I recently dual-booted my Asus Zenbook UX480 with Elementary OS Hera and I am very happy with it in general. I tried plugging in a second monitor with HDMI and it doesn't quite work as it should. As I understand it, it swaps between mirrored and extended mode automatically and constantly. First, the laptop screen is normal and the second monitor is black. Then, the laptop monitor goes black for a split second and then both screens turn on. Less than a second later, it goes back to only the laptop screen. After much frustration from it flashing back and forward, I have discovered that keeping CTRL held down stops the switch and it stops on either one or two monitors. From there, I can enter the screen settings and enter the one I want. However, when I release CTRL, it starts flashing back and forward again. To my surprise, it doesn't flash and behaves just as it should sometimes, but after a restart of my PC, it is back. I am thinking it could be some kind of graphics drivers, or settings that is wrongly configured. For the record, when I boot into my Win10 instead, it works just fine. If I can't fix this soon, it'll probably have to be another kind of linux that'll be my go-to, which is a shame since I love elementary for everything else.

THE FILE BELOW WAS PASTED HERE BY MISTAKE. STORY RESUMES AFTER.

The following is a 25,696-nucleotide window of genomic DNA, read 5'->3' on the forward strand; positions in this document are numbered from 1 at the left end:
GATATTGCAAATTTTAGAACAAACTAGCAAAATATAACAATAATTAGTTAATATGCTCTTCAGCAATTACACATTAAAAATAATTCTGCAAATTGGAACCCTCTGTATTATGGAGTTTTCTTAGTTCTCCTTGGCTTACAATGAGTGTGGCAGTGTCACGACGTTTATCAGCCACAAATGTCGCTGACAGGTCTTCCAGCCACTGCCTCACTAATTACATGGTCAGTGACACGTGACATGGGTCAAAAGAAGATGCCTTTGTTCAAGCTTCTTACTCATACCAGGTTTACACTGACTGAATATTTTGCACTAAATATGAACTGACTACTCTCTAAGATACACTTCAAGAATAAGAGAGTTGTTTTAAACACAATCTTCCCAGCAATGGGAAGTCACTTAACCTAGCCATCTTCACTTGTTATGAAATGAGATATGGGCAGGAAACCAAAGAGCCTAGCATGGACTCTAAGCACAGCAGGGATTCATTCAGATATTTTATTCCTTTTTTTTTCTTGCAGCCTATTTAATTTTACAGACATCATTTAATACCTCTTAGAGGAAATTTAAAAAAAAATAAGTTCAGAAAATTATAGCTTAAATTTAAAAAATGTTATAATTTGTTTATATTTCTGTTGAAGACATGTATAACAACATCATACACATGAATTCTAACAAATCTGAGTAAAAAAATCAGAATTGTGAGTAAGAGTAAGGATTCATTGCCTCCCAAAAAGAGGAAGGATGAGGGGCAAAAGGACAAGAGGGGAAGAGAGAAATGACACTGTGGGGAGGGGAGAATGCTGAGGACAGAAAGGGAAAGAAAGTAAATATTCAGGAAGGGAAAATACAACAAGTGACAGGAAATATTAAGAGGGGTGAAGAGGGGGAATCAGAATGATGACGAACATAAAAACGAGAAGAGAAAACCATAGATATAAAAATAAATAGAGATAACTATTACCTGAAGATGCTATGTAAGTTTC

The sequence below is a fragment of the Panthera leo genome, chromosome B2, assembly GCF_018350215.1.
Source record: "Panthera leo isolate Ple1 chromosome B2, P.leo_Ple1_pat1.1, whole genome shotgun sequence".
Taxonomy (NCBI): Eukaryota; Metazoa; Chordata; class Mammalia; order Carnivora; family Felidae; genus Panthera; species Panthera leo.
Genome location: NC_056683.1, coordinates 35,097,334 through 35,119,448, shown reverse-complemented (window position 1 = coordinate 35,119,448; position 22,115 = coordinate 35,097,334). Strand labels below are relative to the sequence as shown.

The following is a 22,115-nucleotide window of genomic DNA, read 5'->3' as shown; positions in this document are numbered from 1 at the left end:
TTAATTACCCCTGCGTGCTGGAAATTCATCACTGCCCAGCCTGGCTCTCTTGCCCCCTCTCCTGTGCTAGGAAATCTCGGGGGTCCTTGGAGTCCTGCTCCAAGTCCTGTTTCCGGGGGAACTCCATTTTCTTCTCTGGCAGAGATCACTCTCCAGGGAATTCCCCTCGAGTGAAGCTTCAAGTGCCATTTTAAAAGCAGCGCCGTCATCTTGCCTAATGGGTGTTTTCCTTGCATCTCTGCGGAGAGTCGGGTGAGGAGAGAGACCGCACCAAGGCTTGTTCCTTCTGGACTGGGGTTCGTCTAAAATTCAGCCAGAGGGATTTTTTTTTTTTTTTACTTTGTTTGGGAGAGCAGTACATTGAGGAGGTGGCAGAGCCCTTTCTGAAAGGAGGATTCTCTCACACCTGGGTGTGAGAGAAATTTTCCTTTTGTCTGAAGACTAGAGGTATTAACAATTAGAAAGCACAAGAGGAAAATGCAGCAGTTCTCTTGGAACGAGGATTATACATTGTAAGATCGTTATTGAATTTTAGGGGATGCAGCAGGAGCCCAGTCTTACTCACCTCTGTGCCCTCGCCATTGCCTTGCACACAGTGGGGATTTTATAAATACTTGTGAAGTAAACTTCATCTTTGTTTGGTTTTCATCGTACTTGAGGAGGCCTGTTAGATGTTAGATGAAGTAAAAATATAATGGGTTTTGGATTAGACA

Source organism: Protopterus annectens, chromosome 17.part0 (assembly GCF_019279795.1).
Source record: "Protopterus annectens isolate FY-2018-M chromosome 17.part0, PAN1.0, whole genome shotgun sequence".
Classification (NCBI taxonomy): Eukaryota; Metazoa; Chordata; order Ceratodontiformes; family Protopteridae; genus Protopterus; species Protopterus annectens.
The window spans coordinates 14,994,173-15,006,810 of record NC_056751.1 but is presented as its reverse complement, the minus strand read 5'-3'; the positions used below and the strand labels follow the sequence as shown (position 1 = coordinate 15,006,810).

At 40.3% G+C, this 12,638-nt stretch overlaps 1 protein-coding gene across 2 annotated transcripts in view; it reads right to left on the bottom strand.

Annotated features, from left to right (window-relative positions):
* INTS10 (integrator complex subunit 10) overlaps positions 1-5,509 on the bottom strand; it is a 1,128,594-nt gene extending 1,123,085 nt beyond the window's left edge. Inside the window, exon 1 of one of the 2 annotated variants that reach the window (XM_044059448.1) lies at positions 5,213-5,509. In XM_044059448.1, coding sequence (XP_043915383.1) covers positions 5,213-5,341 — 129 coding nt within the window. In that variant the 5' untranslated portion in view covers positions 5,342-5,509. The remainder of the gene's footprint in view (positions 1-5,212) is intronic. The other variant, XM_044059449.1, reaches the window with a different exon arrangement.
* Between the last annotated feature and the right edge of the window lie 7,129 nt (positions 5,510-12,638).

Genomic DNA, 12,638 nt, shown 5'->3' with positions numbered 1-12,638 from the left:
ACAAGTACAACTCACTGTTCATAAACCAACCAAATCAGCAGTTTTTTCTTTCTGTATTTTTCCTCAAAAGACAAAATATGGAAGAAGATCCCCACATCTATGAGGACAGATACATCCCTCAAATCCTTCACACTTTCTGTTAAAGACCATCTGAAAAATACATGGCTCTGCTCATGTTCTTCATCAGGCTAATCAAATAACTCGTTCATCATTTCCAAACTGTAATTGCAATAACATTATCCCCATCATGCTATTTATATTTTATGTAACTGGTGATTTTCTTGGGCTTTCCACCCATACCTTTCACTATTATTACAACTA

1 Answer 1


Try setting them manually using xrandr. First identify the IDs of your monitors by just running it from a commandline

$ xrandr

You should see the names such as eDP-1, DP-1-1 etc. Then run the commands to set them as you wish, for example:

$ xrandr --output eDP-1 --auto --output HDMI-1 --mode 1920x1080

That will default automatic resolution to eDP (normally laptop display) and fullhd for an external display named HDMI-1

This will turn off one display:

$ xrandr --output HDMI-1 --off --output HDMI-2 --auto

There's a good wiki about xrandr here

  • I tried turning the monitor on my laptop off but it just reverts again like 2 seconds later and then keeps flashing. It seems as if there is some auto setting that goes past the settings I enter.
    – Markus
    Mar 23, 2020 at 7:59

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